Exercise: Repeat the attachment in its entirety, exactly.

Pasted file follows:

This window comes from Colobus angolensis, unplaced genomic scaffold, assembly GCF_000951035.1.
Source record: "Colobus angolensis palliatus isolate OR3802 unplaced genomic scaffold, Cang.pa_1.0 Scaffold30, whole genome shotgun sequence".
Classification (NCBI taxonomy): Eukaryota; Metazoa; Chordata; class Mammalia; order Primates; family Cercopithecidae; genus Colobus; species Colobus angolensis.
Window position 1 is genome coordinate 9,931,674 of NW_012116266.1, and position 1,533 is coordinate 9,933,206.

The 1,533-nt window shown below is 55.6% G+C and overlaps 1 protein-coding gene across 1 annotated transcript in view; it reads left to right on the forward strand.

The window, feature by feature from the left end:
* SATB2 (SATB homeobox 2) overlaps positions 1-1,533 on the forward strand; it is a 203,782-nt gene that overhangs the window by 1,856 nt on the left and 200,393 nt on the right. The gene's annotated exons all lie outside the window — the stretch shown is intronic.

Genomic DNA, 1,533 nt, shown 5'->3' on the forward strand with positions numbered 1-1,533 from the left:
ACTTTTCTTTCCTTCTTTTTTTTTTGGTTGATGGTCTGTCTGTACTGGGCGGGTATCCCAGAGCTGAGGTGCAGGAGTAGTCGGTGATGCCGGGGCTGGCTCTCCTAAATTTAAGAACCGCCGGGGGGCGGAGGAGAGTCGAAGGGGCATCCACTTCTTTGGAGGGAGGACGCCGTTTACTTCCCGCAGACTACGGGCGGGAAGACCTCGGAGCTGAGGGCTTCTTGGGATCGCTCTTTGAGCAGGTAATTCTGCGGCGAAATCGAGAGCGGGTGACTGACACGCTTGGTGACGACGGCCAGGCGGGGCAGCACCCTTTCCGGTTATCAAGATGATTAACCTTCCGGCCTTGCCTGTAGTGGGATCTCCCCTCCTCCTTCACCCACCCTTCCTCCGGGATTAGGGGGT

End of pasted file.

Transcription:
This window comes from Colobus angolensis, unplaced genomic scaffold, assembly GCF_000951035.1.
Source record: "Colobus angolensis palliatus isolate OR3802 unplaced genomic scaffold, Cang.pa_1.0 Scaffold30, whole genome shotgun sequence".
Classification (NCBI taxonomy): Eukaryota; Metazoa; Chordata; class Mammalia; order Primates; family Cercopithecidae; genus Colobus; species Colobus angolensis.
Window position 1 is genome coordinate 9,931,674 of NW_012116266.1, and position 1,533 is coordinate 9,933,206.

The 1,533-nt window shown below is 55.6% G+C and overlaps 1 protein-coding gene across 1 annotated transcript in view; it reads left to right on the forward strand.

The window, feature by feature from the left end:
* SATB2 (SATB homeobox 2) overlaps positions 1-1,533 on the forward strand; it is a 203,782-nt gene that overhangs the window by 1,856 nt on the left and 200,393 nt on the right. The gene's annotated exons all lie outside the window — the stretch shown is intronic.

Genomic DNA, 1,533 nt, shown 5'->3' on the forward strand with positions numbered 1-1,533 from the left:
ACTTTTCTTTCCTTCTTTTTTTTTTGGTTGATGGTCTGTCTGTACTGGGCGGGTATCCCAGAGCTGAGGTGCAGGAGTAGTCGGTGATGCCGGGGCTGGCTCTCCTAAATTTAAGAACCGCCGGGGGGCGGAGGAGAGTCGAAGGGGCATCCACTTCTTTGGAGGGAGGACGCCGTTTACTTCCCGCAGACTACGGGCGGGAAGACCTCGGAGCTGAGGGCTTCTTGGGATCGCTCTTTGAGCAGGTAATTCTGCGGCGAAATCGAGAGCGGGTGACTGACACGCTTGGTGACGACGGCCAGGCGGGGCAGCACCCTTTCCGGTTATCAAGATGATTAACCTTCCGGCCTTGCCTGTAGTGGGATCTCCCCTCCTCCTTCACCCACCCTTCCTCCGGGATTAGGGGGT